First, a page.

Photo, Pencil, and Found Object Collage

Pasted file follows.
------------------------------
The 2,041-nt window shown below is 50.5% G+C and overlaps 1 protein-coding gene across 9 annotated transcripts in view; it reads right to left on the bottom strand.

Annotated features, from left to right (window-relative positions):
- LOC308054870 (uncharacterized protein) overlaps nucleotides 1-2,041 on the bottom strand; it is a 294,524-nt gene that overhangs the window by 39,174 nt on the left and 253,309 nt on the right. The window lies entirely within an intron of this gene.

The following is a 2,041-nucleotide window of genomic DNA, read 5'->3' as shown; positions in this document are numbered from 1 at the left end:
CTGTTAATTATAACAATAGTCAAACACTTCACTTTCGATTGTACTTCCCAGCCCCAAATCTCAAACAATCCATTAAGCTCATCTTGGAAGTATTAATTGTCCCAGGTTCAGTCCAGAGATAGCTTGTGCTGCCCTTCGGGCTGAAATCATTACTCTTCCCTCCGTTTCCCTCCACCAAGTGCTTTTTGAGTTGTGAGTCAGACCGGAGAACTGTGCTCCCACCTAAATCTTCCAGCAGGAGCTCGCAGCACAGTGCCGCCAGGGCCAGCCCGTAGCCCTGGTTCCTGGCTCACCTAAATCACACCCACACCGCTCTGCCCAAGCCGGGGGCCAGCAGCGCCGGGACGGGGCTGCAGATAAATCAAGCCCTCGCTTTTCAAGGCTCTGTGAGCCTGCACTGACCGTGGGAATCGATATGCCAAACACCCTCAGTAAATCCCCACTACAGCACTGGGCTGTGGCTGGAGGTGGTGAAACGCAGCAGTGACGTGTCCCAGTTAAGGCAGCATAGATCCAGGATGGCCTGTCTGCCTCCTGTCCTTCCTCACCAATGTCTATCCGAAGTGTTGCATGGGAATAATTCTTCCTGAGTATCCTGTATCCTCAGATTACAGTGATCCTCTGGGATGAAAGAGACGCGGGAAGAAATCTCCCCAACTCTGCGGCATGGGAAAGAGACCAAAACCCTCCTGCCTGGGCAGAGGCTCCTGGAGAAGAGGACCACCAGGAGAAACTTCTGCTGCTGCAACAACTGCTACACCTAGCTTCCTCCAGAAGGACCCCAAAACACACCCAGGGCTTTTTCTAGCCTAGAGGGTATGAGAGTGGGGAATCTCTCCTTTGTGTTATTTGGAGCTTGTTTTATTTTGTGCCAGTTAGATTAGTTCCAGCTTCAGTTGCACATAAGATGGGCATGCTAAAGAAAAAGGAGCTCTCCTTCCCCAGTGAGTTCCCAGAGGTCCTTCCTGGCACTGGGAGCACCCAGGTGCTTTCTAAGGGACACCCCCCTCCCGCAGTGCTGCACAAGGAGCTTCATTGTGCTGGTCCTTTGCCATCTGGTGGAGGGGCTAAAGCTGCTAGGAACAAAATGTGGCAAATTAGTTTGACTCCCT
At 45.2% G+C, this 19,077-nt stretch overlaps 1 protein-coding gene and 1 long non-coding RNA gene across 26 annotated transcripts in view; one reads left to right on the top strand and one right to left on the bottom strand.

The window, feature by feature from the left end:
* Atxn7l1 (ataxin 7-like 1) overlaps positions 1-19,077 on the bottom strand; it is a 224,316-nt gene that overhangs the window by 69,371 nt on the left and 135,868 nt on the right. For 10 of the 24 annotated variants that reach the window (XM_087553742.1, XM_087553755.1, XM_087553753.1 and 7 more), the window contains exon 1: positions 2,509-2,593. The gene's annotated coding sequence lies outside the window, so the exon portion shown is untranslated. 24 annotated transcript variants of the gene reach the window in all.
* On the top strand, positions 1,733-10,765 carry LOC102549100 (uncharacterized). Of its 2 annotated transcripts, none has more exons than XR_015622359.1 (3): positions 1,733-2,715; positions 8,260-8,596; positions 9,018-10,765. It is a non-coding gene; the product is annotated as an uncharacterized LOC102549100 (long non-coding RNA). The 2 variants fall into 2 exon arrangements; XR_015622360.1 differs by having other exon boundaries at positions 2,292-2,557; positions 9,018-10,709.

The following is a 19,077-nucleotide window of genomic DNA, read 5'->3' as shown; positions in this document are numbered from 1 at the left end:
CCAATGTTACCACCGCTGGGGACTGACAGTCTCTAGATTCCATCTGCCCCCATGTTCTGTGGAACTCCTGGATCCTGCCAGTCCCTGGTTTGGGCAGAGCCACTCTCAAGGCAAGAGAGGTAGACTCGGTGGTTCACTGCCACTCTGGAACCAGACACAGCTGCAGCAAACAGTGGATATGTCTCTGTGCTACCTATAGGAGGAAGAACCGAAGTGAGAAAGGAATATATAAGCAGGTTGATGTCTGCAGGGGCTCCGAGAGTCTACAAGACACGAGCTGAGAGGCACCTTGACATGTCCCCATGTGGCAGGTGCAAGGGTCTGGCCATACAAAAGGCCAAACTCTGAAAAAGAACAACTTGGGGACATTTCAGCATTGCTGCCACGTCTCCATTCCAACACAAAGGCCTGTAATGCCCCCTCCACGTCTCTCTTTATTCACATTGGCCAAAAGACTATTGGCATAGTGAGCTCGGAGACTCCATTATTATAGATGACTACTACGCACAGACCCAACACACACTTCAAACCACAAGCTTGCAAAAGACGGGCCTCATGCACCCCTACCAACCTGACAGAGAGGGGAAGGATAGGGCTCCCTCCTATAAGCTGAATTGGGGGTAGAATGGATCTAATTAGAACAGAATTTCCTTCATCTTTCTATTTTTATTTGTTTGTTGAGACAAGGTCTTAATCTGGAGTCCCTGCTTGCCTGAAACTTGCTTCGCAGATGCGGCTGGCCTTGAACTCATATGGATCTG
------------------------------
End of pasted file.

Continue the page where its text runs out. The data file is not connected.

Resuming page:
Students make a collage by combining detailed observations (using writing, drawing, and numbers), a photograph, and parts of found natural objects. They then compare drawing and photography as ways of recording data. Photography and drawing are both powerful tools in the natural sciences. Neither one is necessarily better. They are different, each with its own strengths and weaknesses. Drawings are selective; the artist chooses which details to include or exclude. They also take time to produce and require deep observation. Photographs evenly record data across the image without bias, can be produced instantaneously, and do not necessarily require us to observe; however, photography can also become a valuable naturalist’s tool and an opportunity for observation. While waiting patiently to photograph a heron in a certain pose, you can notice its typical postures, preferred locations, and common behaviors. When photographing a streambed, you must decide how far away or close up to take the photograph, excluding or including different details. In the process, you are more likely to notice these details. When we discuss how to approach taking photos thoughtfully with students, cameras can become tools for active observation, used together with drawing and writing to create a powerful record of information. In this activity, students draw and take a photo of the same phenomenon, then compare the types of information that each method captures. Students engage in discussion about the strengths and weaknesses of each medium, and the types of information each is ideal for capturing.
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